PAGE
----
The provincial agriculture departments of the EC and KZN have pitched in with an additional R100 million to complement Masisizane’s initial investment in the project, which the Old Mutual development finance institution regards as its flagship.
At national level, the department of rural development and land reform contributed R17 million in grants to the flagship to assist farmers in Matatiele in the Alfred Nzo district to buy modern agricultural machinery.
The flagship project is driven by Sifiso Myeni, head of the Agribusiness Development Unit, which funds agro-processing ventures and helps small farmers commercialise their operations. The project aims to place 10 000 hectares of land under commercial production where the primary attention is on growing soya beans, dry beans and maize.
“With the investment that we have made in partnership with the department of agriculture, we are hoping to create jobs and fight poverty in this area. We have gone into a 50:50 partnership with the department of agriculture, where it matches what Masisizane spends on mechanisation and production inputs (seeds, fertilisers, and chemicals) that we buy for the farmers,” says Myeni.
“We are happy to see people putting food on the table. We want the project to be sustainable and there is a lot that still needs to be done to develop infrastructure, particularly building storage facilities for the grain and diesel"
The unemployment rate in Alfred Nzo stands at 43.5%, well above the national rate of 26.7%, while Harry Gwala – which includes the towns of Kokstad, Umzimkhulu, Ingwe and KwaSani – has an unemployment rate of 36%.
Alfred Nzo – which constitutes the towns of Matatiele, Mbizana, Ntabankulu and Umzimvubu – has a population of 801 344, of which 90.2% of the people living there receive between R1 000 and R1 600 per month, according to Stats SA.
In the neighbouring Harry Gwala, where 461 419 people live, nearly 80% of workers earn R1 600 per month or less. In stark contrast, just less than 2% of Harry Gwala’s workers earn R122 800 per month or more.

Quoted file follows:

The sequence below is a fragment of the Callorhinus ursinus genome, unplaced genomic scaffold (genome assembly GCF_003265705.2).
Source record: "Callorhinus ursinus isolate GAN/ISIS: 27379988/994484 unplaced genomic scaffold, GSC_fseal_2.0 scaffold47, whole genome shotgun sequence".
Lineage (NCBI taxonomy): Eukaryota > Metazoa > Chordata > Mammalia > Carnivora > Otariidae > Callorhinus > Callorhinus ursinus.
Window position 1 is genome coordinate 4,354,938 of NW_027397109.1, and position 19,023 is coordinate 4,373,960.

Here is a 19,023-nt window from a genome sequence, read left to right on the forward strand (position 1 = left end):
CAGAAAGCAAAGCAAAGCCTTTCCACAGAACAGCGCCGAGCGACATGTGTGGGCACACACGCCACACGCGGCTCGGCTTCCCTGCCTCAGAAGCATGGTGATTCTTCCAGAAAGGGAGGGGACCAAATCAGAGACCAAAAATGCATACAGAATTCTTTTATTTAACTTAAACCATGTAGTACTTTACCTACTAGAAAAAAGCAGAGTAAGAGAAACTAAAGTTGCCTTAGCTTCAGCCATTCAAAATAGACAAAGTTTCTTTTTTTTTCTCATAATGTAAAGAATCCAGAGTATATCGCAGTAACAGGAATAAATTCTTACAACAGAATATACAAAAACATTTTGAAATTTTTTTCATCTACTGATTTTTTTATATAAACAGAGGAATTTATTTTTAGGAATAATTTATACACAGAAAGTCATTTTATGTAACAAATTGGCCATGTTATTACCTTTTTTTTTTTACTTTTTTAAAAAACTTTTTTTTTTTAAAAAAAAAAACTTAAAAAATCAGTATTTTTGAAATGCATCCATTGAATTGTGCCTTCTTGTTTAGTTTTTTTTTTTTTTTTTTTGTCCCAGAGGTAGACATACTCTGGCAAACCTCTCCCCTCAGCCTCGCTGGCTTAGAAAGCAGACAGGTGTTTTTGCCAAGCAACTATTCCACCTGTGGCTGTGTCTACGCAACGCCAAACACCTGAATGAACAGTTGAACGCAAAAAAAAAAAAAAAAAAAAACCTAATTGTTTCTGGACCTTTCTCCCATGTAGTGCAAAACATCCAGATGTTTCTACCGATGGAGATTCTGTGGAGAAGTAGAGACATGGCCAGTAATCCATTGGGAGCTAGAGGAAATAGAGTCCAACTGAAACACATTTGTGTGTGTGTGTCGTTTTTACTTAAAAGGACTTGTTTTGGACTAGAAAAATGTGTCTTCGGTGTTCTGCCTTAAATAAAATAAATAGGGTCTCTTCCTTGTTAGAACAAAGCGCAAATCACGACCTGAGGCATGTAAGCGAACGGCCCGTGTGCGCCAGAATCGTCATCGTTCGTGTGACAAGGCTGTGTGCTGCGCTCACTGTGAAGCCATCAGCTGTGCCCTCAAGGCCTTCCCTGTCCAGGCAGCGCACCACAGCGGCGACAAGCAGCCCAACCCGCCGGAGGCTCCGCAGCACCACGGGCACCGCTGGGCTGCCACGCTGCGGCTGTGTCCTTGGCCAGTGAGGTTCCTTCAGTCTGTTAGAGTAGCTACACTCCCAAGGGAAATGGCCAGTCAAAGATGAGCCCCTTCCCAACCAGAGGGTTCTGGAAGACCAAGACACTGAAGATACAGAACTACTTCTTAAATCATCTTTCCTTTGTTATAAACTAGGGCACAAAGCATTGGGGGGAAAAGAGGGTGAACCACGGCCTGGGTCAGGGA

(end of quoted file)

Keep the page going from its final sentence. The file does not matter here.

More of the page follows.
The widening income gap in the district over the last decade has seen the Gini coefficient climb from 0.58 to 0.62, implying there is a need for bold wealth creation and redistribution strategies to boost the incomes of the poor.
This is where Masisizane comes in. Over the next five years, the institution plans to empower 10 000 people through the agricultural flagship project by creating jobs, raising incomes, reducing poverty, attracting skills and investment in Alfred Nzo and Harry Gwala district municipalities.
Masisizane and the provincial departments of agriculture in the EC and KZN have provided financial and technical support to small-scale farmers and nine farming co-operatives, many of whom employ women.
Each co-operative has received three tractors, two planters, two boom sprayers, two ploughs, one trailer to move fertilisers and share a few harvesters amongst them.
The co-operatives take 20% of the revenue generated from selling the produce to the market and the rest of the revenue goes towards paying their debt and paying for production inputs.
So far, 3 399 hectares of land was planted this year, 54% lower than the targeted 6 323 hectares due to late arrival rains and the severe drought gripping the country. About 1 200 jobs have been created, where each worker supports a family of four people.
There are plans to procure more agricultural machinery to boost production and scale up the flagship project.
“The intention is to beef up mechanisation. Each farm co-operative needs about four tractors and one harvester to work on more land,” explains Myeni.
The department of agriculture in KZN is satisfied with the progress that has been made so far in rolling out the flagship programme.
“We are happy to see people putting food on the table. We want the project to be sustainable and there is a lot that still needs to be done to develop infrastructure, particularly building storage facilities for the grain and diesel. We also need to inject new
skills and fresh blood in the co-operatives that we support as many of the members of these co-operatives are no longer young,” says Lesabe Mokgwamme, a KZN government agricultural adviser.
The beneficiaries of the project are also happy with the change in their fortunes. Nozabo Dlomo, secretary of the Vusikuba Co-operative in Umzimkhulu, says they have created 40 jobs for people in her village.
“I used to sell leather bags and hand-craft artefacts in town, but now as a committee member in my co-operative I earn a salary,” says Dlomo.